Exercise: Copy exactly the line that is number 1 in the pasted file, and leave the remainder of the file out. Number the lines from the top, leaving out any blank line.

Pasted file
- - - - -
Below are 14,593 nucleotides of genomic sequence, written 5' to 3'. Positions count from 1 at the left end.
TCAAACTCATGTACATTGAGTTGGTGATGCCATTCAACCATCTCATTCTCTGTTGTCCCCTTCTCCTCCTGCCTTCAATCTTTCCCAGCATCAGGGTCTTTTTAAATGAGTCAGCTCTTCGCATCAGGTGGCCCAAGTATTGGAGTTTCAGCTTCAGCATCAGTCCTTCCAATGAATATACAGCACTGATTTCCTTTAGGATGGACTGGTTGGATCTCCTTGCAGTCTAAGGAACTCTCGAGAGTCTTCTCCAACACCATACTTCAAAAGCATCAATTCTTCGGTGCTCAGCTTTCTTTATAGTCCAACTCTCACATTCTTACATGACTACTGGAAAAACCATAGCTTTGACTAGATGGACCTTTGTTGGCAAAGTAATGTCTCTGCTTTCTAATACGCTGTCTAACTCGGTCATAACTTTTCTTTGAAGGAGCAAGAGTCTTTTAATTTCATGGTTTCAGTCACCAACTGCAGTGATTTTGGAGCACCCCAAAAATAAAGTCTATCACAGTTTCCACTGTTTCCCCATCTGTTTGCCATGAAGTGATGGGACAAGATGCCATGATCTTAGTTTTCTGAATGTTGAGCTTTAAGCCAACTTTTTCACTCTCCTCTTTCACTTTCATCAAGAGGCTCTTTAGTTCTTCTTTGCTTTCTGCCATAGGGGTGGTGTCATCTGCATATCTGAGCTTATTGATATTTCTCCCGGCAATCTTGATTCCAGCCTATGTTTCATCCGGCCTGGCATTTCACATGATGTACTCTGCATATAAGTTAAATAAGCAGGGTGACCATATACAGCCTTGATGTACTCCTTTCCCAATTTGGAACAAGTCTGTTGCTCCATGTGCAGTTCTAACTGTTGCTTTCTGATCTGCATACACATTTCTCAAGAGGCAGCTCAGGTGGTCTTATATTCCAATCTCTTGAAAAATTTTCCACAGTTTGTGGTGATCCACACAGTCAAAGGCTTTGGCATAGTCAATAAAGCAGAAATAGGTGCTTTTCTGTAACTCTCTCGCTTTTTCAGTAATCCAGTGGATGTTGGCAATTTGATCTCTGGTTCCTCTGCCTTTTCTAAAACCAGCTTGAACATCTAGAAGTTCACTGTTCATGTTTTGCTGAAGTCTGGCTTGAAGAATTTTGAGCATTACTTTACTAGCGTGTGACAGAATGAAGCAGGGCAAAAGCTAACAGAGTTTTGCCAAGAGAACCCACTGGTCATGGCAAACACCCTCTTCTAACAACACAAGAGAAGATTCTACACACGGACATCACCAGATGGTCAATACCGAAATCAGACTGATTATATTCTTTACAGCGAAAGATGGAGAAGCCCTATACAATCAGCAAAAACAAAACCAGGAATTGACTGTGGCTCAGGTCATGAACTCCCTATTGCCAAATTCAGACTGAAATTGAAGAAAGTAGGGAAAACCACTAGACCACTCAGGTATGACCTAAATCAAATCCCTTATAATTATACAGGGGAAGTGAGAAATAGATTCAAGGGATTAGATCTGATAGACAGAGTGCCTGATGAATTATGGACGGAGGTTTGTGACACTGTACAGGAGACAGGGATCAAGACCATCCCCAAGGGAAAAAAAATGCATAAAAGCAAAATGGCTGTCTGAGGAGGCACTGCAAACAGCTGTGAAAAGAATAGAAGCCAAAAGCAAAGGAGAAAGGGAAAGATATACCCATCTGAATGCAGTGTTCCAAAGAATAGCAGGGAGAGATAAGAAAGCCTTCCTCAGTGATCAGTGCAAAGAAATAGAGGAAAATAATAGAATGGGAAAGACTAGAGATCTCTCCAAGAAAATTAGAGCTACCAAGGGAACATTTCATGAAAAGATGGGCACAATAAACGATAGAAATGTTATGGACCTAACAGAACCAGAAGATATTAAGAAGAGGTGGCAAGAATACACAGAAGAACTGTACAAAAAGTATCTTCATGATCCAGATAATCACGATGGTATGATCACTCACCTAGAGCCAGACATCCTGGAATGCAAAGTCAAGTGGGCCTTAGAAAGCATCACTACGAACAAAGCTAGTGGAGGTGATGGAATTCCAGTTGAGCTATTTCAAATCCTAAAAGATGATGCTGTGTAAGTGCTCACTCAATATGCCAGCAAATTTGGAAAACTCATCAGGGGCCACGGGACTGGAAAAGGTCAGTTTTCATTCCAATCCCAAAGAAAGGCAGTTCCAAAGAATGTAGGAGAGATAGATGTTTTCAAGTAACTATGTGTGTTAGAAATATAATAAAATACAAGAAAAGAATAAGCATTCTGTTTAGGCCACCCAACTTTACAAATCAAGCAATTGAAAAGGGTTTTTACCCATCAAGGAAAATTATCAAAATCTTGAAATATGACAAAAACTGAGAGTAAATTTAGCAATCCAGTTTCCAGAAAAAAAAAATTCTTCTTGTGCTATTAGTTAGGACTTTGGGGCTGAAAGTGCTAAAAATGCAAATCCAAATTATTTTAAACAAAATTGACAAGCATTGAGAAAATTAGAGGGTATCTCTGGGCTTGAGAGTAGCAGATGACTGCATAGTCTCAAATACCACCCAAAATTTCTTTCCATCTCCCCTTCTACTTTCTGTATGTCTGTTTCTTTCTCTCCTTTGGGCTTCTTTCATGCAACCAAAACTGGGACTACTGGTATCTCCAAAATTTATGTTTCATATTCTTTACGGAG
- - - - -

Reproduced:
Below are 14,593 nucleotides of genomic sequence, written 5' to 3'. Positions count from 1 at the left end.